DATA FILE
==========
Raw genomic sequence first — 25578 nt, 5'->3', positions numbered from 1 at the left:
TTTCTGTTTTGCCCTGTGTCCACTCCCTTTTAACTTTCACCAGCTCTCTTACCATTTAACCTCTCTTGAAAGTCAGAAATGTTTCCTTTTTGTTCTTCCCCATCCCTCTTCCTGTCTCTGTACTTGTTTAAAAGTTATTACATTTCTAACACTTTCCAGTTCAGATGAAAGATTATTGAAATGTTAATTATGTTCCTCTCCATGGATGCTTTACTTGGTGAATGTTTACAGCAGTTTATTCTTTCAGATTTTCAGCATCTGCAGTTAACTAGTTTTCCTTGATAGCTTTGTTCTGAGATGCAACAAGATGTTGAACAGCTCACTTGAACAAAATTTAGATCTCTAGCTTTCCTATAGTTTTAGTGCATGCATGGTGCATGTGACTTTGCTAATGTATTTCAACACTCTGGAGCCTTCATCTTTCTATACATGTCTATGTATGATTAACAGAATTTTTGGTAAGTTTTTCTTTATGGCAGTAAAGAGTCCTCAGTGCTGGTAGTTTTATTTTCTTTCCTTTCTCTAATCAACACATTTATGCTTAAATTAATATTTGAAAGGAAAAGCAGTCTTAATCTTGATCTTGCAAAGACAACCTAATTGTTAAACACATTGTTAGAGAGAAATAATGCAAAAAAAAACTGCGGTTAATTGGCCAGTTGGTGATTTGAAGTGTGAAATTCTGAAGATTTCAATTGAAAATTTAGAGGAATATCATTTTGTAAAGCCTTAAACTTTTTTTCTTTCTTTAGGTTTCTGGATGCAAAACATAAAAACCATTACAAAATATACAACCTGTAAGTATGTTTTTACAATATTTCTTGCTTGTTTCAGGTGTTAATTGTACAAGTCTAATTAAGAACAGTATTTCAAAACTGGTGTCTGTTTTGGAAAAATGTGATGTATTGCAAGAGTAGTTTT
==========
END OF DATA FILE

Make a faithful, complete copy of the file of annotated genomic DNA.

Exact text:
Raw genomic sequence first — 25578 nt, 5'->3', positions numbered from 1 at the left:
TTTCTGTTTTGCCCTGTGTCCACTCCCTTTTAACTTTCACCAGCTCTCTTACCATTTAACCTCTCTTGAAAGTCAGAAATGTTTCCTTTTTGTTCTTCCCCATCCCTCTTCCTGTCTCTGTACTTGTTTAAAAGTTATTACATTTCTAACACTTTCCAGTTCAGATGAAAGATTATTGAAATGTTAATTATGTTCCTCTCCATGGATGCTTTACTTGGTGAATGTTTACAGCAGTTTATTCTTTCAGATTTTCAGCATCTGCAGTTAACTAGTTTTCCTTGATAGCTTTGTTCTGAGATGCAACAAGATGTTGAACAGCTCACTTGAACAAAATTTAGATCTCTAGCTTTCCTATAGTTTTAGTGCATGCATGGTGCATGTGACTTTGCTAATGTATTTCAACACTCTGGAGCCTTCATCTTTCTATACATGTCTATGTATGATTAACAGAATTTTTGGTAAGTTTTTCTTTATGGCAGTAAAGAGTCCTCAGTGCTGGTAGTTTTATTTTCTTTCCTTTCTCTAATCAACACATTTATGCTTAAATTAATATTTGAAAGGAAAAGCAGTCTTAATCTTGATCTTGCAAAGACAACCTAATTGTTAAACACATTGTTAGAGAGAAATAATGCAAAAAAAAACTGCGGTTAATTGGCCAGTTGGTGATTTGAAGTGTGAAATTCTGAAGATTTCAATTGAAAATTTAGAGGAATATCATTTTGTAAAGCCTTAAACTTTTTTTCTTTCTTTAGGTTTCTGGATGCAAAACATAAAAACCATTACAAAATATACAACCTGTAAGTATGTTTTTACAATATTTCTTGCTTGTTTCAGGTGTTAATTGTACAAGTCTAATTAAGAACAGTATTTCAAAACTGGTGTCTGTTTTGGAAAAATGTGATGTATTGCAAGAGTAGTTTT